In the elaborate article for Bloomberg, the author delves in to complex financial structure used by mega investors to harvest solar subsidies, while weaving in the appropriate smattering of virtue signaling.~ctm
What Happened When I Bought a House With Solar Panels
Third-party ownership and decades-long contracts can create real headaches.
February 14, 2019
From the article
Two days after walking through Jug’s ham shack, we made an offer. A week later, just before we entered escrow, we learned the solar array hadn’t belonged to Jug. It was, in the language of the industry, a third-party-owner, or TPO, system, belonging to Sunrun Inc., the largest provider of residential solar in the U.S. I started looking into the TPO model. It’s used less often than it once was, but it’s been important in making residential solar, once out of reach for most people, much more widespread. The reason is simple: Homeowners usually pay nothing upfront. A company like Sunrun puts solar panels on your roof, connects them to your home, and claims a tax benefit for owning the system. Going forward, you pay Sunrun to provide the bulk of your electricity needs instead of your utility.
I’d soon learn that the system was tied to the title of the house. It appeared that if we bought Jug’s place, we’d have to assume his lease arrangement with Sunrun. I wasn’t sure how I felt about this as a buyer, but it definitely piqued my curiosity as a journalist. I set out to examine the value proposition carefully.
And quickly discovered.
A Sunrun customer service representative told me that in the year before he went solar, Jug’s monthly bill to Southern California Edison averaged $115. Under the terms of his deal, he paid $75 a month to Sunrun. The panels on his garage were expected to cover 85 percent of his energy needs. That left him reliant on SoCal Edison for the remaining 15 percent, at a cost of about $17 a month. All in, his energy bills came to about $92, a savings of about $23 a month.
I got ahold of a copy of Jug’s contract, and quickly saw how Sunrun could afford to extend such an offer. It lasted 20 years. The payments escalated annually by 2.9 percent—they’d be 72 percent higher by 2036. The tax credit was worth at least $5,000.
Alex and I were living in a condo 50 percent bigger than Jug’s house (with air conditioning, which Jug didn’t have), and still our energy consumption didn’t come close to what Jug, with all his electronic gadgetry, had been using. We’d be paying Sunrun for more capacity than we needed. A state policy called net metering meant we could sell back excess production to SoCal Edison, earning us about $7.50 a month, but even so, the utility would charge us $10 a month or more to remain connected to the grid. Accounting for all these things, taking on Jug’s lease would translate to us paying at least $30 a month more. We’d lose money from Day 1. Supporting renewable energy is important, and I get spending a little more to help the planet. But a for-profit company like Sunrun wasn’t my idea of the right place to do it.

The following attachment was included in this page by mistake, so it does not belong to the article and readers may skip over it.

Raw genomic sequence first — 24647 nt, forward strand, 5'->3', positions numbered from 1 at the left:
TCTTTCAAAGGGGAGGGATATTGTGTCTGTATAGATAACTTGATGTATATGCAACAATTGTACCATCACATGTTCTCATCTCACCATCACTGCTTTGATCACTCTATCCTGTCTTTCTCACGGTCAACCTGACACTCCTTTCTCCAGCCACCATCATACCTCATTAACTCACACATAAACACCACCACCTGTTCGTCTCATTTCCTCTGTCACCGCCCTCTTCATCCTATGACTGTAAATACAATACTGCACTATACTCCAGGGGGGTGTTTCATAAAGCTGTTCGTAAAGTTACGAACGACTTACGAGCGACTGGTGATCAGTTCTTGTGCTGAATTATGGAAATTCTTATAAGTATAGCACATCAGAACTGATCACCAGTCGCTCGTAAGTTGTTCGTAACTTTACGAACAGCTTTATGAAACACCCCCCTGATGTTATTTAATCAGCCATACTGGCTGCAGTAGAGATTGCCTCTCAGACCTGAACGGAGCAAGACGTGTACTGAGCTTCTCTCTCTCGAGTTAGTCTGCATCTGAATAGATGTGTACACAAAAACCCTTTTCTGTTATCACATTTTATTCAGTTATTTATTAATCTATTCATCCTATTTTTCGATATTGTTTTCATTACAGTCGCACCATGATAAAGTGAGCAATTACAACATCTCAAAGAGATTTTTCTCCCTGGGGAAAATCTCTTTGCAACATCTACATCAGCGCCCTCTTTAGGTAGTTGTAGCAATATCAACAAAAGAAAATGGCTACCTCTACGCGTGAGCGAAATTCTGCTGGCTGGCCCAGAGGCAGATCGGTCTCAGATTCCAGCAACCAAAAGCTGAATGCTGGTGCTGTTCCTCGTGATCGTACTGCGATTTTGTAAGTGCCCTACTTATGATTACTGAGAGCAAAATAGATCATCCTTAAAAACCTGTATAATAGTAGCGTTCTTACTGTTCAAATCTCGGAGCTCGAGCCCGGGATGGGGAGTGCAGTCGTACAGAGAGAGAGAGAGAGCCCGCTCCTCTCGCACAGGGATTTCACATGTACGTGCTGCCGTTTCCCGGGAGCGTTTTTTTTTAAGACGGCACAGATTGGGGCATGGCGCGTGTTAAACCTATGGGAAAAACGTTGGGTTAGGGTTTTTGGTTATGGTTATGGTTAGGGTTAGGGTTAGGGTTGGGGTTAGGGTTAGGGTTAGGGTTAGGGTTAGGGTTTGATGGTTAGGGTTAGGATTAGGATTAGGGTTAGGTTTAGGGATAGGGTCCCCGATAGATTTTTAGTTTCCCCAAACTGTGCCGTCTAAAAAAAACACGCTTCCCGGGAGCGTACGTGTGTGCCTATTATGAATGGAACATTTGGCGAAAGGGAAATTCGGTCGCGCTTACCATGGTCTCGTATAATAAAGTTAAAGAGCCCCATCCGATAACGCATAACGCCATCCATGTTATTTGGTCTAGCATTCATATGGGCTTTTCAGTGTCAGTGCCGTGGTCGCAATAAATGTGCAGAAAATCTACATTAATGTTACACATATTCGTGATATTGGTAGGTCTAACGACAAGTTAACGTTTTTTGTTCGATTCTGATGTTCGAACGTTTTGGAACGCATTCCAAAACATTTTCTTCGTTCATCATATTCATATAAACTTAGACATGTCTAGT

I do love the horror above of paying a “for-profit” company. Grade A virtue signaling.
I asked Sunrun if it would take back the system to put it on someone else’s house. It wouldn’t. The only way to get out from under the obligation, as far as we could tell, was to prepay the balance on the remaining 18-plus years’ worth of payments and buy the hardware outright. The price: $27,300.
It’s a long and rambling article, but the money shot is in the middle.
Sunrun finances its initial costs by taking on debt and raising capital from what are called tax equity investors. Only a few dozen companies have the appetite for tax credits and financial sophistication to be in this pool, including Google, JPMorgan Chase, and General Electric, says Joe Osha, an analyst who covers energy technology at JMP Securities LLC. They invest in Sunrun not to generate significant cash returns but to reap tax benefits: By assuming ownership of thousands of solar systems they can claim the credits and thus lower their tax bills from other economic activities. Hugh Bromley, a solar analyst at BloombergNEF, says Sunrun and its competitors offer solar, sure, but can be better understood as having created “one of the most sophisticated financial engineering industries of any sector of the U.S. economy.”
HT/The Editor of FabiusMaximus.com